Sea level rise is accelerating in Maine. In York County, hundreds of millions in property value is at risk

Maine's Wells Beach at low tide after a nor'easter in October 2021.

Maine’s Wells Beach at low tide after a nor’easter in October 2021. (Susan Sharon/Maine Public)

Sea level rise is accelerating along Maine’s coast. This year, record high water levels have been documented in Bar Harbor, Cutler and Wells. For coastal communities it means threats to buildings and infrastructure, the loss of beaches and intrusion of salt water into private wells. A modest 1.6 foot rise, which is expected by the year 2050, will result in a 15-fold increase in coastal flooding. Some areas of York County are especially vulnerable as storms become more frequent and more intense.

For decades, Camp Ellis in Saco has been the poster child for the destructive power of rising seas which have destroyed three dozen homes and washed away several streets.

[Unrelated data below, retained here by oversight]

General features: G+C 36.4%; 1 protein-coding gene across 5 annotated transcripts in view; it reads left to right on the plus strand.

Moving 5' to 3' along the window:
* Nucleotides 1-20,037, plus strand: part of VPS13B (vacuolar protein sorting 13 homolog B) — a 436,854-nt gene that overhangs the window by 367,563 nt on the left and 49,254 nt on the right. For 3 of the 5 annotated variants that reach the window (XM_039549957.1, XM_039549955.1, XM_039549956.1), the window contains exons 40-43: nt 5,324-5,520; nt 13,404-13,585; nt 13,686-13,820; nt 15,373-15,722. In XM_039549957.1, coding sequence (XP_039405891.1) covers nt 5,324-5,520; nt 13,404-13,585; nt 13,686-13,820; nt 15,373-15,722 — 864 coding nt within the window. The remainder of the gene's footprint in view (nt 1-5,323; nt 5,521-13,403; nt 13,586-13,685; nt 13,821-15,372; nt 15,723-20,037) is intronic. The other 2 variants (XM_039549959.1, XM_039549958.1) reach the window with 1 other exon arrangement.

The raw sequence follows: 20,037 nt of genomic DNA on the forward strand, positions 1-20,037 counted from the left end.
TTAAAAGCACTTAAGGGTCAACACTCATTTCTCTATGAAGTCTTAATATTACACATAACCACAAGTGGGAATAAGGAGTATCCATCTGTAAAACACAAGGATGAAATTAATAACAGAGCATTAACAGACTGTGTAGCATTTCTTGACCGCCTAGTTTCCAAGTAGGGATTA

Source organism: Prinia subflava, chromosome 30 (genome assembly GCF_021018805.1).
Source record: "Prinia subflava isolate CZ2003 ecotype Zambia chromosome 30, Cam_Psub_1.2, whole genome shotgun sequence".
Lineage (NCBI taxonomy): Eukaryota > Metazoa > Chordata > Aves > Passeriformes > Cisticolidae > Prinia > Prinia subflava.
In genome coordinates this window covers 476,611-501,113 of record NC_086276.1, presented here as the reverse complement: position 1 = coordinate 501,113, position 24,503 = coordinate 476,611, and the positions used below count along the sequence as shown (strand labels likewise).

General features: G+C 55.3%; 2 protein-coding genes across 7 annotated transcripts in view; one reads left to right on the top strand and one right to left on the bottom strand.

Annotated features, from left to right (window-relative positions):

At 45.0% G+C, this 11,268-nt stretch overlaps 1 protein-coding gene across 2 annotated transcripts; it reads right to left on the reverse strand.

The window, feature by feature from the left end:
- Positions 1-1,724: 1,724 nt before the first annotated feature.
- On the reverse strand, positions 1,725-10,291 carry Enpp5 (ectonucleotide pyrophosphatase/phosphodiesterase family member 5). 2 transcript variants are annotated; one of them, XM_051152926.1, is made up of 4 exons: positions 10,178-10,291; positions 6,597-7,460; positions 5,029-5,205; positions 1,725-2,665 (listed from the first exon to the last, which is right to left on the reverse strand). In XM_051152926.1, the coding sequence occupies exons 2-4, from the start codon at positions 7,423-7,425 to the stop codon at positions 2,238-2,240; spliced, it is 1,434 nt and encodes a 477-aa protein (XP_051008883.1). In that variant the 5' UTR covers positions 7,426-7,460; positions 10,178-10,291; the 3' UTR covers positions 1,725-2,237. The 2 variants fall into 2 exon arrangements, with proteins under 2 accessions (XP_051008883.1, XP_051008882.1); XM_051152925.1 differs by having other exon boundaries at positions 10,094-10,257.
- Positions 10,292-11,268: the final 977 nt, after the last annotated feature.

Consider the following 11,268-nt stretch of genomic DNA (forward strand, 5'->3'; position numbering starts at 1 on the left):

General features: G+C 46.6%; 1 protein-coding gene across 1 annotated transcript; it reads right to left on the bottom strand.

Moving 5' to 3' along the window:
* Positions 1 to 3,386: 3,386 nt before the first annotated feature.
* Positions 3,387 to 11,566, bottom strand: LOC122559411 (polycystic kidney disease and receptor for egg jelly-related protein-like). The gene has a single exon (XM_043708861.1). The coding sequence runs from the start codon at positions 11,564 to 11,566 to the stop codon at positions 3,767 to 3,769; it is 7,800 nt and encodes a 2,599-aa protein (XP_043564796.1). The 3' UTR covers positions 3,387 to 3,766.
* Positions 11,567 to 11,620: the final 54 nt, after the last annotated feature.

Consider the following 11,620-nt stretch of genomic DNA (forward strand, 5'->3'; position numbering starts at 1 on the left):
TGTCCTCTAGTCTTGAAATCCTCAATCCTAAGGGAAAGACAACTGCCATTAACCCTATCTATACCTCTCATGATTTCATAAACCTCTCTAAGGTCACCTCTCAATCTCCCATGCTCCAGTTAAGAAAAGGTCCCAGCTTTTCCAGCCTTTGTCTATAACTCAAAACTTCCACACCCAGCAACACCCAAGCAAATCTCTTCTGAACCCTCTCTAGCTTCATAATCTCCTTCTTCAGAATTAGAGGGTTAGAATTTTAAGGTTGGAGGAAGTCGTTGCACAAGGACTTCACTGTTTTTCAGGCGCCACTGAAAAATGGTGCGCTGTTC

Coastal damage to the once thriving fishing hamlet has been compounded by the construction of a 150-year-old jetty that altered wave action and carved out chunks of the shoreline. But other coastal communities in York County are increasingly feeling the effects of storm surge.

“So this is kind of a picture of what a future low tide would look like with sea level rise,” says Peter Slovinsky, a marine geologist with the Maine Geological Survey.

A recent nor’easter on Wells Beach was more of a glancing blow than a knock out punch, but the day after the storm, the surf remains high, part of the beach is under water at low tide and Slovinsky says it illustrates how low-lying homes and roads nearby are vulnerable.

For the rest of the story, including the audio version, please visit This story is part of Maine Public’s series “Climate Driven: A deep dive into Maine’s response, one county at a time.